Have you ever heard the old saying "Drought Begets Drought..."? There is actually truth to the saying and it can be explained using atmospheric soundings. Soundings are a tool that meteorologists/forecasters use to get a handle on how temperature, moisture, and winds are distributed through the depth of the atmosphere. This image below is complex, however step by step instructions of how to interpret the image are listed below. Once an understanding of what the sounding represents is gained, it will be much easier to understand why drought conditions tend to lead toward prolonged periods of dry weather.
For your convenience, the image above is color coded to help with understanding the different features. The cloud and rain drops on the image were added and are not part of a normal sounding.
The earth's surface is near the bottom of the image, with increaing height indicated by the white arrow pointing to 10,000 feet and above.
Temperature - The white line that is labeled by the word Temperature represents how warm or cool the air is through the entire depth of the atmosphere. In general, air is warmest at the surface and tends to cool with height. (An example of this is snow on the Rocky Mountains well into Spring and Summer!) Notice how the line leans toward the left(cooler) as it increases through 10,000 feet and beyond.
Dew Point - The white line that is labeled by the word Dew Point is to the left of the temperature line. This line helps to measure how dry or moist the air is throughout the depth of the atmosphere. Areas where the temperature and dew point lines are closer together represent where the air is more saturated or more moist. The farther apart the lines are, the more dry the air becomes. Where the lines are closest together are where clouds are most likely to form. A cloud has been placed at the location where the lines are closest together on this sounding, however the lines generally need to be within 5 degrees Celsius or 9 degrees Fahrenheit to be saturated enough to produce a cloud.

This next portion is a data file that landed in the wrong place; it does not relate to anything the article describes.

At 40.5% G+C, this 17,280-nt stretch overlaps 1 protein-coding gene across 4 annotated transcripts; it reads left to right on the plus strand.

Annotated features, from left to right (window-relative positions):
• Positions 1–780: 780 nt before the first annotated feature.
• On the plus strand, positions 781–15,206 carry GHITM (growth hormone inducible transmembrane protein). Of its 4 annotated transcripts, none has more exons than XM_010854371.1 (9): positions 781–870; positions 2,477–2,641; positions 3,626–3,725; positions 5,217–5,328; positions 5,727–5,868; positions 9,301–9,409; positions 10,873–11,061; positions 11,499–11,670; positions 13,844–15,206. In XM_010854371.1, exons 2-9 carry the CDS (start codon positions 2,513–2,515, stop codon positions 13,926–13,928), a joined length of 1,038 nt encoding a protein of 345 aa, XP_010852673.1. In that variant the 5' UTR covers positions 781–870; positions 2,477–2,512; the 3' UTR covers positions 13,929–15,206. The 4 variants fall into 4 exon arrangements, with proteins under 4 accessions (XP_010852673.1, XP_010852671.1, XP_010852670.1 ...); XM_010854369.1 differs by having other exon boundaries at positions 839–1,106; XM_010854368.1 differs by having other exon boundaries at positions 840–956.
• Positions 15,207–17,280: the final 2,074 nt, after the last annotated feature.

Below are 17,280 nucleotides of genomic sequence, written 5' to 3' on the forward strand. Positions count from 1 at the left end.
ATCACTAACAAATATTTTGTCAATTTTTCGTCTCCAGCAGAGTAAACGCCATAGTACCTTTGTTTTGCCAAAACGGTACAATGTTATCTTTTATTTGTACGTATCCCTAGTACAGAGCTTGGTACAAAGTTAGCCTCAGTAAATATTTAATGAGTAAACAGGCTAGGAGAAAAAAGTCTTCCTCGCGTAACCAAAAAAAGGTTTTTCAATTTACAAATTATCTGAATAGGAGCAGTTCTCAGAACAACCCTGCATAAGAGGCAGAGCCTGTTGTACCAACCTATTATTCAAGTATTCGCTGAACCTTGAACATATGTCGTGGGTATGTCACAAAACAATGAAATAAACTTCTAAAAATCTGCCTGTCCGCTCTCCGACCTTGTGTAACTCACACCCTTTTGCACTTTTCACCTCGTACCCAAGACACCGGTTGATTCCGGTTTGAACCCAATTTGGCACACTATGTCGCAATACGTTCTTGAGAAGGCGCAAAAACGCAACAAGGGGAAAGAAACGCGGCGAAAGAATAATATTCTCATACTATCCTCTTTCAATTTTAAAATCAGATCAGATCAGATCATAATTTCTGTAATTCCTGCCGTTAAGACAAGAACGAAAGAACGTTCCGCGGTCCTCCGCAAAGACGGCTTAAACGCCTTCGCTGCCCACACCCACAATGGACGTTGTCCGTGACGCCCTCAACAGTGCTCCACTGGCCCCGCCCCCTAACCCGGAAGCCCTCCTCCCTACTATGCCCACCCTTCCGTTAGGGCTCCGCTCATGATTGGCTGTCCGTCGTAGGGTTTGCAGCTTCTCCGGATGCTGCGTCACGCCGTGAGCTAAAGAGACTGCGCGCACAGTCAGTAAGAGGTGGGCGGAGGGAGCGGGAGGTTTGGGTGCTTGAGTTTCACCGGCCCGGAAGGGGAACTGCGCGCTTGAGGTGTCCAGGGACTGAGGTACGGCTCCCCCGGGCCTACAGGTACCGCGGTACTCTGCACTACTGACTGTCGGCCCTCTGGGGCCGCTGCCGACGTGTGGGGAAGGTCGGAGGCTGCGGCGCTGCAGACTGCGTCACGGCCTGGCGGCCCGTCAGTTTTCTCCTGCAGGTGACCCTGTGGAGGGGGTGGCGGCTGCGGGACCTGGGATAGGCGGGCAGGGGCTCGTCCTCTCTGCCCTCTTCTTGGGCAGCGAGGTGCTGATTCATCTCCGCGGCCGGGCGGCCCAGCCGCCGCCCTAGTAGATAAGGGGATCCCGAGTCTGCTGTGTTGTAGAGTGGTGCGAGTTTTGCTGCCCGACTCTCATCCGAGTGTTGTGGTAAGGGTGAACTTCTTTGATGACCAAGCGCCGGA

So how does a drought tend to prolong precipitation events from occurring? There are several reasons. First of all, drier soil conditions lead to warmer temperatures than moist soil because not as much of the sun's energy is lost in trying to evaporate water. In other words, more energy goes into heating and less into evaporating. Also, if there is less rainfall for plants, trees, grass, etc. to absorb and less water in rivers, lakes, etc. to evaporate there is less overall moisture to evapotranspirate into the lower atmosphere. This effectively lowers the amount of moisture in the lower atmosphere.
So, looking back at our sounding, imagine the temperature line moving right (warmer) due to better heating. Now imagine the dew point line moving left (drier) because plants and lakes are not emitting as much moisture into the lower atmosphere. The end result is that the two lines are farther apart and the entire lower atmosphere is now even drier!
How does this impact precipitation events? Imagine the cloud precipitating rainfall from above on our example sounding. The rain is falling from an area where there is much more moisture, however as it approaches the earth's surface it is falling into a much drier environment. Raindrops that fall into a drier environment will quickly evaporate. It takes a lot of rain to fall before the lower atmosphere slowly saturates and is able to produce rain without it evaporating. Therefore, in a drought situation, it takes stronger preciptiation events for it to actually rain.